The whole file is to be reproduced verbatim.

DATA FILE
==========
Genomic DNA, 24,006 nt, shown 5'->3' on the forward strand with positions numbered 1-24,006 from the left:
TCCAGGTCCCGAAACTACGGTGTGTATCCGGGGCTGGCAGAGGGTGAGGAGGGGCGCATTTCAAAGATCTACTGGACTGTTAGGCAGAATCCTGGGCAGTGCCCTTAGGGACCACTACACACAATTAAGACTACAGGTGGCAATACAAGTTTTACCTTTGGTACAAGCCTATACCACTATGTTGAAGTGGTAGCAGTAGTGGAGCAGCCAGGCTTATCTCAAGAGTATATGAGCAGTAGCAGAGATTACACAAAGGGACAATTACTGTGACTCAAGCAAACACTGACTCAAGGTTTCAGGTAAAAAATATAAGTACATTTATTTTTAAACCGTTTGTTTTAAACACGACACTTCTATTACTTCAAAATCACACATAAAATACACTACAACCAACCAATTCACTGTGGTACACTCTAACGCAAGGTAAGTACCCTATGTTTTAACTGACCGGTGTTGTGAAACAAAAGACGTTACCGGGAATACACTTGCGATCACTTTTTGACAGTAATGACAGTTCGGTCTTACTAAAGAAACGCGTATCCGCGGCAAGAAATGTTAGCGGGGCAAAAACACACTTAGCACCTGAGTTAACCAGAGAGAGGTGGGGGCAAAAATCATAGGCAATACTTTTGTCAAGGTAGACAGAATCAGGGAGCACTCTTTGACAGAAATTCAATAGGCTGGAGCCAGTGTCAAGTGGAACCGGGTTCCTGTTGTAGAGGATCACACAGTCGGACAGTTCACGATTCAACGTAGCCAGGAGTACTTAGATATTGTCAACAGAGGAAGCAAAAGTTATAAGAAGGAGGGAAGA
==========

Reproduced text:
Genomic DNA, 24,006 nt, shown 5'->3' on the forward strand with positions numbered 1-24,006 from the left:
TCCAGGTCCCGAAACTACGGTGTGTATCCGGGGCTGGCAGAGGGTGAGGAGGGGCGCATTTCAAAGATCTACTGGACTGTTAGGCAGAATCCTGGGCAGTGCCCTTAGGGACCACTACACACAATTAAGACTACAGGTGGCAATACAAGTTTTACCTTTGGTACAAGCCTATACCACTATGTTGAAGTGGTAGCAGTAGTGGAGCAGCCAGGCTTATCTCAAGAGTATATGAGCAGTAGCAGAGATTACACAAAGGGACAATTACTGTGACTCAAGCAAACACTGACTCAAGGTTTCAGGTAAAAAATATAAGTACATTTATTTTTAAACCGTTTGTTTTAAACACGACACTTCTATTACTTCAAAATCACACATAAAATACACTACAACCAACCAATTCACTGTGGTACACTCTAACGCAAGGTAAGTACCCTATGTTTTAACTGACCGGTGTTGTGAAACAAAAGACGTTACCGGGAATACACTTGCGATCACTTTTTGACAGTAATGACAGTTCGGTCTTACTAAAGAAACGCGTATCCGCGGCAAGAAATGTTAGCGGGGCAAAAACACACTTAGCACCTGAGTTAACCAGAGAGAGGTGGGGGCAAAAATCATAGGCAATACTTTTGTCAAGGTAGACAGAATCAGGGAGCACTCTTTGACAGAAATTCAATAGGCTGGAGCCAGTGTCAAGTGGAACCGGGTTCCTGTTGTAGAGGATCACACAGTCGGACAGTTCACGATTCAACGTAGCCAGGAGTACTTAGATATTGTCAACAGAGGAAGCAAAAGTTATAAGAAGGAGGGAAGA